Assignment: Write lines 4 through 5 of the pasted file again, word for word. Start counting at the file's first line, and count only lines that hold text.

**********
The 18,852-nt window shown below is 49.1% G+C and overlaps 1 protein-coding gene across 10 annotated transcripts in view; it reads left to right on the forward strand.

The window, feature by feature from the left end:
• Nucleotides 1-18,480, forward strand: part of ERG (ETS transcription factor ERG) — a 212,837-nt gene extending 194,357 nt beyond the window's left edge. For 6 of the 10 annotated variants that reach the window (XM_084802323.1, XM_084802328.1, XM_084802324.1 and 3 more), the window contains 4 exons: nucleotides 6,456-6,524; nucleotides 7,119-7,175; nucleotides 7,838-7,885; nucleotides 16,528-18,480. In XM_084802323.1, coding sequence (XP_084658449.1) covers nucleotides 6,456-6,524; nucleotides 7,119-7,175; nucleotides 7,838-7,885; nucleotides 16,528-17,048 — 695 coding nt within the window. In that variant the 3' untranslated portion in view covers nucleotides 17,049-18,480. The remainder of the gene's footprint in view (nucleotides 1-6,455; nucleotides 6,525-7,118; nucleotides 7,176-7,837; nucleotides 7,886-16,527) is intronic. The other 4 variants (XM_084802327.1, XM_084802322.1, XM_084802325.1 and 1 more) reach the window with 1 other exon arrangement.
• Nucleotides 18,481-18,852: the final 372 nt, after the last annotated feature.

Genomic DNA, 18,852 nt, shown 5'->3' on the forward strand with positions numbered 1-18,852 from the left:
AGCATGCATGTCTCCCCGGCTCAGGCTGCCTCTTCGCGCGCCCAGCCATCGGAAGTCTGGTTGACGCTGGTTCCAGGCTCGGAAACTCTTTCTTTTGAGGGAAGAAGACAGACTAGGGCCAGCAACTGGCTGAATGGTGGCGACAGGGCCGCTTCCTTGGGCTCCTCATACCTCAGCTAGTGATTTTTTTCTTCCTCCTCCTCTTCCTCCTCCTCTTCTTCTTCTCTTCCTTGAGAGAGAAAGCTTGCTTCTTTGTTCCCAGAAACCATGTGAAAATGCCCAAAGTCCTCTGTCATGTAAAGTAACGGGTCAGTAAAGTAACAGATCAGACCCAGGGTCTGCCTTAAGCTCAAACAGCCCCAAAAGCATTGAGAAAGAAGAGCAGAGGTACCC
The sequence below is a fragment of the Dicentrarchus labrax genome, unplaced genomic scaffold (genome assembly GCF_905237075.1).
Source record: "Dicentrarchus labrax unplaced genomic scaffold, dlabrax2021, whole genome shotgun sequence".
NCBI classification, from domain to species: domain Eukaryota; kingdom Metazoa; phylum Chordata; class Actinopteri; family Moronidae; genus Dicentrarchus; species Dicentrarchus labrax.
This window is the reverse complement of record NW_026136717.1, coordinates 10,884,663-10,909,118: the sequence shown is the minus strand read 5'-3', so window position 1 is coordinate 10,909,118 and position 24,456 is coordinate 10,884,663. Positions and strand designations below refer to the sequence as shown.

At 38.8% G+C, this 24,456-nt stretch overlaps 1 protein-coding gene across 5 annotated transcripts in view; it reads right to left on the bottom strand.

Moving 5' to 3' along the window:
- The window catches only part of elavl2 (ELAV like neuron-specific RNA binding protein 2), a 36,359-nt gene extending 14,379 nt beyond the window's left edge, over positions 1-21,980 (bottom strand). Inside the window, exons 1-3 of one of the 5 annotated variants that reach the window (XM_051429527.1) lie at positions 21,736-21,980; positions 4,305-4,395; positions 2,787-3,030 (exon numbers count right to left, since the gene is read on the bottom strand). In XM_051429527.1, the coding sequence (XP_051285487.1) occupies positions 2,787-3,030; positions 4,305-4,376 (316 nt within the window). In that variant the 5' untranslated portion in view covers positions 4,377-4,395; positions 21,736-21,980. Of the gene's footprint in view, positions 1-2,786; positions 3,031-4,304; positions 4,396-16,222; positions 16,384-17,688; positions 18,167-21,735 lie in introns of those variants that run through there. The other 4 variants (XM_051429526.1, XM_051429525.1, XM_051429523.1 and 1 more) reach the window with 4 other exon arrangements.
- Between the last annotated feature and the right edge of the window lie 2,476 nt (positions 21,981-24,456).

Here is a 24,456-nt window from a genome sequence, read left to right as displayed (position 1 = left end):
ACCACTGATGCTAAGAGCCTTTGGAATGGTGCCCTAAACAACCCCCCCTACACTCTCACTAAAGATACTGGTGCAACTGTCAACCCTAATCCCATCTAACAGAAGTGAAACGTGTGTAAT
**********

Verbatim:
• Nucleotides 18,481-18,852: the final 372 nt, after the last annotated feature.

Genomic DNA, 18,852 nt, shown 5'->3' on the forward strand with positions numbered 1-18,852 from the left: